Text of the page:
Distancing is a euphoric, blown out, pastel coloured rock ‘n’ roll road trip down dusty backroads.

The figure framed by a low-angle shot on the cover of Distancing perfectly captures the tone and textures of Twist’s sophomore album. Distancing is a euphoric, blown out, pastel coloured rock ‘n’ roll road trip down dusty backroads. These are roads not native to songwriter Laura Hermiston’s Toronto home. The horizon ahead and behind her is a near-perfect straight line where endless desert meets infinite sky. No trees, no phone lines, not another soul in sight. All the windows are rolled down, allowing Hermiston’s featherlight voice and alternate-universe AM radio country-surf-pop-soul music to waft across the wastelands.

Opening tracks “Tides” and “Venus” roll on shimmery, sunny 60s pop vibes, but it’s on third song  “Waves” where Distancing’s engine starts revving. The song rides on a fever dream groove while snatches of dissonant guitars bounce against its undulating rhythms. Like heat rippling off sunbaked asphalt, “Waves” is all hallucinatory delights. It’s the song that most audibly bears the mark of Hermiston’s production partner, Brian Borcherdt (of Holy Fuck), but it’s the way Hermiston’s vocals dance and twirl, building melodies out of thin air, that ultimately makes “Waves” click.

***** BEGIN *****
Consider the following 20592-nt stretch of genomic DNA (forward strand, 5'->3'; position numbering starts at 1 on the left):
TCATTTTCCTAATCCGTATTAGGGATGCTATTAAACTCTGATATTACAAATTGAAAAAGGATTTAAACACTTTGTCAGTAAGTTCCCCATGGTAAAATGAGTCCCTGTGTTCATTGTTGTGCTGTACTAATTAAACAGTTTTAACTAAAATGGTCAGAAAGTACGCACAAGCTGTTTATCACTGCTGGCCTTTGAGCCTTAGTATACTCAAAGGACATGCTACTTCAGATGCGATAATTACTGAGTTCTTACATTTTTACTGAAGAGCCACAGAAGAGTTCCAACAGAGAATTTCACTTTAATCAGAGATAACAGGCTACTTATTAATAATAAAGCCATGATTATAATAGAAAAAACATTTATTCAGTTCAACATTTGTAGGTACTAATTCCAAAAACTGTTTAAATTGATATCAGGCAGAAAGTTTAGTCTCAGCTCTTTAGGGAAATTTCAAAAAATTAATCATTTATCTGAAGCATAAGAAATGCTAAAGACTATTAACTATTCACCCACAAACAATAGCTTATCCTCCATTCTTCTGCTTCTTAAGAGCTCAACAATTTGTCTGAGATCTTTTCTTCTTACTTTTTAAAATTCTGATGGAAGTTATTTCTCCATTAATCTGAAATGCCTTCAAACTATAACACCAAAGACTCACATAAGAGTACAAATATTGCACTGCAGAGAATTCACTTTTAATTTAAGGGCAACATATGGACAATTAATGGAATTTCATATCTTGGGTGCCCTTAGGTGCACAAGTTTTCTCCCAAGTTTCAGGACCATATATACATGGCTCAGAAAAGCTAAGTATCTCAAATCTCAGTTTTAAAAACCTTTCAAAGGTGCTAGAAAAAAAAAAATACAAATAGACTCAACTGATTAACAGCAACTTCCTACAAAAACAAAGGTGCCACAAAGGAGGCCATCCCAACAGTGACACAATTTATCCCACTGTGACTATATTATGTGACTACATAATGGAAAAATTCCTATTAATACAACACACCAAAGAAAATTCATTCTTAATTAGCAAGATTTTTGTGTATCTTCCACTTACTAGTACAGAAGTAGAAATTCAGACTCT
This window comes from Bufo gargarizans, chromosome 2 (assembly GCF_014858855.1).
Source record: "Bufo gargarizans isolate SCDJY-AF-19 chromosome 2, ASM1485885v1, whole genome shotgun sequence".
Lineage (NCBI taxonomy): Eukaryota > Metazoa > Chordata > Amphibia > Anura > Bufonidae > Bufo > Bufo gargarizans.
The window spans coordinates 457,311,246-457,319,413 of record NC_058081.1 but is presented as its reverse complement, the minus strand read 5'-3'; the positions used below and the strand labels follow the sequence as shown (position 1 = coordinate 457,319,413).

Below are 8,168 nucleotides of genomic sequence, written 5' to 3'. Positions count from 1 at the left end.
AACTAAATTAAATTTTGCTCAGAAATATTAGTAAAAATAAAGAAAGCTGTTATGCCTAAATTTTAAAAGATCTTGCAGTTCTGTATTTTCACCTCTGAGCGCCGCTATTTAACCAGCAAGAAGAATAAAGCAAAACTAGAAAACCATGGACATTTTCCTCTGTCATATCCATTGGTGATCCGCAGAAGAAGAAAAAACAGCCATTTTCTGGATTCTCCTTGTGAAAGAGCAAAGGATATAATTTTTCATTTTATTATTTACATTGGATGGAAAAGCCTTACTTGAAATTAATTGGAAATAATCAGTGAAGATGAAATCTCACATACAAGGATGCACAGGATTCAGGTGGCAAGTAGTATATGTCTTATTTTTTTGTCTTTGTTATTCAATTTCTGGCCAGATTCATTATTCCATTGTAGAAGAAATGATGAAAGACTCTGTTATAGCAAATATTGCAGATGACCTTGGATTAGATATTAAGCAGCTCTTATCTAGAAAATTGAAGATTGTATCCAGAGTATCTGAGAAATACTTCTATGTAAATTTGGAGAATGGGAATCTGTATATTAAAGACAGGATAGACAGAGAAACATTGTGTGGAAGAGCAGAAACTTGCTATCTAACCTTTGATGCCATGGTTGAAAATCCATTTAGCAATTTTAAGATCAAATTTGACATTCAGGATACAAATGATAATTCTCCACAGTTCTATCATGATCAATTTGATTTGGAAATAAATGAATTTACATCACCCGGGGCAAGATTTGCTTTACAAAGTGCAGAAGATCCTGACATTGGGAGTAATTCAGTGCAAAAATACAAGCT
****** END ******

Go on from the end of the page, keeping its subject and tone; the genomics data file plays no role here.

Hermiston’s not looking back as she breezes through the pearly pop pedigree of “Places”, “Towers”, and the title track, intent on driving Distancing’s themes as far as they will take her. Where other songwriters may run out of fuel and sputter through a series of filler tracks, Hermiston’s understated and uncomplicated songs keep motoring through the penultimate track “Nice Age” and beautifully blissed-out closer “Blowin”. Though it’s hard to tell if that figure on Twist’s album cover is at the start or end of her trip, one thing is clear: Distancing is more about the journey than the destination.

Amelia Curran
They Promised You Mercy